Cloud 66 Starter
Cloud 66 Starter
Cloud 66 starter is an open-source command line tool to generate a Dockerfile and a service.yml file from arbitrary source code. The service.yml file is a Cloud 66 service definition file which is used to define the service configurations on a stack.
Starter works in the same way as BuildPacks do, but only generates the above mentioned files; the image compile step happens on the BuildGrid. Starter does not require any additional third party tools or frameworks to work (it’s compiled as a Go executable).
To get started download the executable and run it on your development machine.
$ cd /my/project $ starter
This will analyze the project in the current folder and generate the two files: Dockerfile and service.yml in the same folder, prompting for information when required.
Cloud 66 Starter ~ (c) 2015 Cloud 66 Detecting framework for the project at /Users/awesome/work/boom Found ruby application Enter ruby version: [latest] ----> Found config/database.yml Found mysql, confirm? [Y/n] Found redis, confirm? [Y/n] Found elasticsearch, confirm? [Y/n] Add any other databases? [y/N] ----> Analyzing dependencies ----> Parsing Procfile ----> Found Procfile item web ----> Found Procfile item worker ----> Found unicorn This command will be run after each build: 'RAILS_ENV=_env:RAILS_ENV bundle exec rake db:schema:load', confirm? [Y/n] This command will be run after each deployment: 'RAILS_ENV=_env:RAILS_ENV bundle exec rake db:migrate', confirm? [Y/n] ----> Writing Dockerfile... ----> Writing service.yml... Done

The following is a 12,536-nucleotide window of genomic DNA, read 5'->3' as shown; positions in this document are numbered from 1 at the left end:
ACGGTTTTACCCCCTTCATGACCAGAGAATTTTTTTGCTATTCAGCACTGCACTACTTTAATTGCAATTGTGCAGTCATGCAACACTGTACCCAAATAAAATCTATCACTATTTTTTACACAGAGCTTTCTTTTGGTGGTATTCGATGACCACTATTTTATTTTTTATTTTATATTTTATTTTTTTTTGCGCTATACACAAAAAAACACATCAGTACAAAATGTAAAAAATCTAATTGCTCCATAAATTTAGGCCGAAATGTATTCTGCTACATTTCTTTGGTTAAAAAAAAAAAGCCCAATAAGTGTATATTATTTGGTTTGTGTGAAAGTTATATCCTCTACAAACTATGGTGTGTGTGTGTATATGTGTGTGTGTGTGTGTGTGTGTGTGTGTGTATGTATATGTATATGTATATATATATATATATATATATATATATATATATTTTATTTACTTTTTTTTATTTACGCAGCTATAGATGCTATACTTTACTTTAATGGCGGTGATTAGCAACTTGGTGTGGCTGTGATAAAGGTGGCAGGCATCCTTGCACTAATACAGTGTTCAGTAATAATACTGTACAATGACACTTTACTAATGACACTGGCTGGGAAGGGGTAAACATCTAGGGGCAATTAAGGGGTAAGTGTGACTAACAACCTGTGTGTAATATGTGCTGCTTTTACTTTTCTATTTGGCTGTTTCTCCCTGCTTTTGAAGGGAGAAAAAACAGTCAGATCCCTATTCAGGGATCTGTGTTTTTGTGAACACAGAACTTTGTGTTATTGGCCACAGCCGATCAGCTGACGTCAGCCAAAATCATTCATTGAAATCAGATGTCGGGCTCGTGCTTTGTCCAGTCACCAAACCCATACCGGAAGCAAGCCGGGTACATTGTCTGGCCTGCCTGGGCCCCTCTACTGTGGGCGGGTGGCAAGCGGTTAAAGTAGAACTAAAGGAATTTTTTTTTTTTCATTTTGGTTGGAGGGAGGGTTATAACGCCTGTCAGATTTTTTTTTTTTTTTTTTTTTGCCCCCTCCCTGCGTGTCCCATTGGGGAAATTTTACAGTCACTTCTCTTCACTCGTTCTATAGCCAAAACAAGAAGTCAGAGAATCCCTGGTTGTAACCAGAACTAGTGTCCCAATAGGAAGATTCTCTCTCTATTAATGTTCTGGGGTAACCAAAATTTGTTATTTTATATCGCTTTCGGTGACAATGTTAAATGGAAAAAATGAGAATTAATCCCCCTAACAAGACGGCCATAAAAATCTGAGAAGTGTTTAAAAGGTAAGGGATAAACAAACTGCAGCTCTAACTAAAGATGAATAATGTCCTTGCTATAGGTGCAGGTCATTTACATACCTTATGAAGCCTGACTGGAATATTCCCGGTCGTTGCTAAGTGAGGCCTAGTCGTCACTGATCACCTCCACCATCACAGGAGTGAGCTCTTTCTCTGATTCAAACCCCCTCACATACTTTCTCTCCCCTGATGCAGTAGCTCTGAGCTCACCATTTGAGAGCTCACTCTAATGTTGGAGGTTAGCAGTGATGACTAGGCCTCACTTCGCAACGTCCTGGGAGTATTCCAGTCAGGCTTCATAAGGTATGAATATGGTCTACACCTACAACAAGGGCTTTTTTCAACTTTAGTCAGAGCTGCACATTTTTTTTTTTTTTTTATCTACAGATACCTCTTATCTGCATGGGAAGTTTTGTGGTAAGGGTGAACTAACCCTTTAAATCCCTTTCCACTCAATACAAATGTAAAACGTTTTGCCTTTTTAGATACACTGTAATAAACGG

Starter supports Procfiles and generates a service in service.yml for each item in the Procfile. It is strongly advised to use a Procfile to define your own service commands, as starter will only detect the web service otherwise.
To use starter on a different folder, you can use the
$ starter -p /my/project
For more options, please see:
$ starter --help
Supported Languages / Frameworks
- Ruby, Rack (Rails, Sinatra, Padrino)
Contributing & Adding support for new frameworks and languages
We will be adding support for new languages and frameworks over the time. However, if you find yourself interested in adding one, it’s fairly easy to do:
- Get the source code and compile it (it’s written in Go!)
- Create a new directory under
packs/for you language or framework, e.g
- You then need to implement two interfaces,
Detectortells starter if the project is written in the given language or framework (in this example Java)
Analyzeranalyze the project and write the
- Create a template with the name of the language under the
- Use Golang template syntax to build the template for